Polo Shirts, Power Ties and Pant Suits: Strategic Clothing Choices for Virtual Mediations
Today’s post explores how to best present yourself in a virtual mediation. Specifically, I tackle the issue of why what you wear is important. Yes, attire matters!
Let’s start with the basics: Effective advocates in any mediation try to be perceived as credible, likable and persuasive by their clients, opposing counsel and, of course, the mediator. While what you say—and how you say it—matters most, how you look and present yourself matters more than you may think.
Most JAMS neutrals continue to mediate exclusively on virtual platforms—and most parties and counsel continue to prefer the safety and convenience of this format. So, for the foreseeable future, we’ll all appear on a screen, constrained from expressing ourselves in-person but learning how to seize the online moment.
Since virtual environments limit our ability to effectively communicate and connect with people, upper-body language––the only physical information we can share––takes on heightened meaning and impact. Because of this, mediation participants should pay close attention to how they present on screen.
As a reminder of my methodology, I share my interview questions and, using boxing terminology, provide a summation for the collective answers of the six Master Mediators:
- Unanimous Decision
- Split Decision (winner by majority)
- Draw (no clear winner)
Does it really matter what you wear to a virtual mediation?
YES – Split Decision
My Personal Perspective: How You Dress Can Lead to Success
Based on my experience both as a mediator and negotiation teacher at Columbia Law School, what you choose to wear to a mediation—polo or button-down, blouse or blazer, power tie or no tie—can reveal information and send signals to every person in the mediation process, including your adversary.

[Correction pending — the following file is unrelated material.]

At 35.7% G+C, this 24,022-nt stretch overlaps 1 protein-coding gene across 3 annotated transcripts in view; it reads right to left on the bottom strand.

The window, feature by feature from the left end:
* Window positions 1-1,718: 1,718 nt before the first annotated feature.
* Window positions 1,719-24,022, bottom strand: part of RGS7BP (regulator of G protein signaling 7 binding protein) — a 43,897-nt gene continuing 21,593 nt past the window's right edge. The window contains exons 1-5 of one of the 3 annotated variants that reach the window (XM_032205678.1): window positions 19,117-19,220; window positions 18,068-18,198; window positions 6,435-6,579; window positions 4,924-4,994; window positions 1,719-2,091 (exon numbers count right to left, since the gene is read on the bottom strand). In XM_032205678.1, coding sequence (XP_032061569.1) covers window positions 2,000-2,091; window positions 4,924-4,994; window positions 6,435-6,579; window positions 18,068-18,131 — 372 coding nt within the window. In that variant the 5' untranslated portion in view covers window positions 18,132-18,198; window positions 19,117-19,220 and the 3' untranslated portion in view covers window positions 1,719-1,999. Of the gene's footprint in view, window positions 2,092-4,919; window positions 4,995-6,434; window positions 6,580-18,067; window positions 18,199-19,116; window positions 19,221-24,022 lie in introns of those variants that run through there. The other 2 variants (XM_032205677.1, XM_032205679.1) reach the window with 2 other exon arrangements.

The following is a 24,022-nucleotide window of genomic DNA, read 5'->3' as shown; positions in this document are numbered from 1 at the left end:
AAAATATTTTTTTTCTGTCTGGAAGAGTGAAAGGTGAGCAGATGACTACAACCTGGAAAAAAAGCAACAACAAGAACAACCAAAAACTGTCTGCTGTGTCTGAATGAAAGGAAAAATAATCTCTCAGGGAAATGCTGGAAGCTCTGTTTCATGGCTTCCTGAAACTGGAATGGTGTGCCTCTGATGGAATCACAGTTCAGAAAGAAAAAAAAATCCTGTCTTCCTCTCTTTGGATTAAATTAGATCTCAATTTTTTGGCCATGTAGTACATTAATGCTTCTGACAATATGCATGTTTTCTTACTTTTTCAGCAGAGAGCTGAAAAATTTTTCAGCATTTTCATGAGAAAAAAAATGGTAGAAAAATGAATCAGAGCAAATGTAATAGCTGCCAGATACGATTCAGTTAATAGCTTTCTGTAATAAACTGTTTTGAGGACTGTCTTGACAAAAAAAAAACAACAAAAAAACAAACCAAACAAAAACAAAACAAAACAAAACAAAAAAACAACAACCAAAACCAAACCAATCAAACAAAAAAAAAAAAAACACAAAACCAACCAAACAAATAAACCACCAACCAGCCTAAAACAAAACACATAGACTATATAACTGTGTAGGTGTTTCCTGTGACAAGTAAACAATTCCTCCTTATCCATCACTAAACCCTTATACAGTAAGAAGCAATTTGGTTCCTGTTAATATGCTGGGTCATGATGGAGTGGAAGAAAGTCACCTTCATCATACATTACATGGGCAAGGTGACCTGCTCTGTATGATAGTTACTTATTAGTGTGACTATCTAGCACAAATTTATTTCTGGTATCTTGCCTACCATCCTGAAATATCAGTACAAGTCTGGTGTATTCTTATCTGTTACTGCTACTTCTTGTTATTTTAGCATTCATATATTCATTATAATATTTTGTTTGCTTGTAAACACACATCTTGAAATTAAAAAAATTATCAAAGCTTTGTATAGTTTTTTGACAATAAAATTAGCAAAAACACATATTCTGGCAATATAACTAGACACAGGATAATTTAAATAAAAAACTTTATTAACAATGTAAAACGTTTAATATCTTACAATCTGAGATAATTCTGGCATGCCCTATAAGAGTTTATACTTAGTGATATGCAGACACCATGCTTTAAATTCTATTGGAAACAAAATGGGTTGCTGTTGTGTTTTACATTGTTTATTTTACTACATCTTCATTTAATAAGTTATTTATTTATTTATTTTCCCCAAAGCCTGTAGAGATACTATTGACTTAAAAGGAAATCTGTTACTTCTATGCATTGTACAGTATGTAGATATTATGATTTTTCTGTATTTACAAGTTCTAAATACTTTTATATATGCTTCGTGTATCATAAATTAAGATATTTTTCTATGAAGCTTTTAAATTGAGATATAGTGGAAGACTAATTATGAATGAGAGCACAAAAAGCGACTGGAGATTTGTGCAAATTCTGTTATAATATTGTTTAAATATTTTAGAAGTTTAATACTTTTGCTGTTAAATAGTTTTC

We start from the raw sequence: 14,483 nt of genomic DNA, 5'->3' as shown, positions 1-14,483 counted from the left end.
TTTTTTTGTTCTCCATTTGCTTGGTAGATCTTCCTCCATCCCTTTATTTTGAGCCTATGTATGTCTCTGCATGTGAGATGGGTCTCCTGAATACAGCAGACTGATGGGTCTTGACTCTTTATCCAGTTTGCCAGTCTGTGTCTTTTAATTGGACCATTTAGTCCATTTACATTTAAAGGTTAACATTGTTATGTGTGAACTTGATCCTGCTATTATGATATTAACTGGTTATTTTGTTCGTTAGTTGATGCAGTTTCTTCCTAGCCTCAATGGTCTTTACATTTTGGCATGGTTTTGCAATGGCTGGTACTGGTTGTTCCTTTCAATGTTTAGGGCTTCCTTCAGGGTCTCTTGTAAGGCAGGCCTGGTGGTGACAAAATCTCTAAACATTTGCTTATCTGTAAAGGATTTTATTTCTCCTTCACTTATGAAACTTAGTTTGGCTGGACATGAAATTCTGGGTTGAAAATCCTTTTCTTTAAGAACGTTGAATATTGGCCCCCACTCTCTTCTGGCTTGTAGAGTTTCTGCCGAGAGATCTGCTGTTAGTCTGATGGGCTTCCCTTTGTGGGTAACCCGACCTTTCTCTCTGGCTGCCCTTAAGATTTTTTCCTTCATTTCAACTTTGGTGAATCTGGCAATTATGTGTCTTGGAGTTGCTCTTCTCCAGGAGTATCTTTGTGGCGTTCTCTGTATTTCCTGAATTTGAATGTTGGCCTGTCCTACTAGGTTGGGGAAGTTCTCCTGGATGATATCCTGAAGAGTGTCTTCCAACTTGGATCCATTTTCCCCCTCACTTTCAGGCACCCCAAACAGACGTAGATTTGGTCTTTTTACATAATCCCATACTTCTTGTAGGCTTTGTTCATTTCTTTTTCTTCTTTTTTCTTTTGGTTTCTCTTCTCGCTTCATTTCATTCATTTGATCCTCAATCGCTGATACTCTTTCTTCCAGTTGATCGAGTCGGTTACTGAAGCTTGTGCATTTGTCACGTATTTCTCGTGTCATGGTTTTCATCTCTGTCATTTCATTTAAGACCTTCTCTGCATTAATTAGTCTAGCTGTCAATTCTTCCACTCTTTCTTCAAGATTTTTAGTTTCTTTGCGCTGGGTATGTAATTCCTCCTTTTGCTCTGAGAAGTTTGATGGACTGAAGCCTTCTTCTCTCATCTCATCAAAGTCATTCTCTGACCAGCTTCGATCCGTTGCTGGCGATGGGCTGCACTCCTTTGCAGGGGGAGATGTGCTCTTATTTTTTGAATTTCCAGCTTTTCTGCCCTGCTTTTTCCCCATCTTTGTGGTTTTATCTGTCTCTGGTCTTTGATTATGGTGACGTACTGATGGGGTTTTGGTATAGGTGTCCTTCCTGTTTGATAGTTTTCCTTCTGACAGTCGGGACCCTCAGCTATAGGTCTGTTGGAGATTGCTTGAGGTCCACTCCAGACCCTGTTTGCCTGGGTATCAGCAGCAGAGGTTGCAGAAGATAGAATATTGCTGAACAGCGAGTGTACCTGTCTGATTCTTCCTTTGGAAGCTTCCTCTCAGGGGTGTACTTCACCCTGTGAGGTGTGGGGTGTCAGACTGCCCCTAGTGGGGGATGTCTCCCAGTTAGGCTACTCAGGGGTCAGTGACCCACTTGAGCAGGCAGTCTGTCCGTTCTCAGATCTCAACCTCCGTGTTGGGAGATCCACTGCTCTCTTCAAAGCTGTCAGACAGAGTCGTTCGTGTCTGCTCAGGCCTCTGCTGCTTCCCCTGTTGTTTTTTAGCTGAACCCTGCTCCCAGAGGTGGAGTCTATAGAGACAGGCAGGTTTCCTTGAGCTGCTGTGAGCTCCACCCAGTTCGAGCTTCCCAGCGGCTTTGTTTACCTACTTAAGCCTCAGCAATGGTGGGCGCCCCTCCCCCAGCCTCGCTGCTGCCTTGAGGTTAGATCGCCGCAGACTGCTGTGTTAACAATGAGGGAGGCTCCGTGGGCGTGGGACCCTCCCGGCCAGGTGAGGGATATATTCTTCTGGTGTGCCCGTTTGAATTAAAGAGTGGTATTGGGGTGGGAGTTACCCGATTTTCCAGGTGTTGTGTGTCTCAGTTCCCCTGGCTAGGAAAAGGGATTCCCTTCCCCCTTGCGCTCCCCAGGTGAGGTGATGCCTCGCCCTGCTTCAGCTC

Of course, as long as you remain seated while your camera is streaming, all that matters on virtual mediations is what you wear from the waist up!
Nonetheless, your clothing and jewelry choices can reveal crucial aspects of your personality, as well as your settlement intentions. Poker players wear mirrored sunglasses and hoodies for good reason: to disguise physical tells, movements or actions that may reveal their true intentions.
Mediation is simply a facilitated negotiation, and the best negotiators usually secure the best outcomes. So, when you’re choosing between formal or informal clothes, expensive or simple jewelry, bright or muted colors, consider that your choices may signal how confident (or not) you are in the strength of your case and negotiating position, as well as other information you may (or may not) want to share.
As one prominent plaintiff’s attorney once confided, “When I know who will be across the table, I can decide whether to wear a power tie and my Rolex -- or leave them at home in the drawer.”
Smart mediation participants assess the sartorial look of their counterparts—and even the mediator—to gather useful information about their personalities and negotiating styles. Knowing what motivates other people—and what may demotivate them—can help you craft your negotiating strategy.
The Master Mediators’ Perspectives – Facts, Not Fashion v. Tailoring the Tone
Let’s start with the dissenters. The two Master Mediators who questioned the significance of attire mainly handle complicated, multi-party cases. They emphasize mastering the factual and legal issues and, consequently, feel less compelled to assess the meaning of wardrobe choices. Since they’re hired to evaluate cases, they focus less on trying to understand personalities and more on delivering accurate evaluative feedback.
The majority of the Master Mediators, however, acknowledged the value of paying attention to clothing choices, including their own.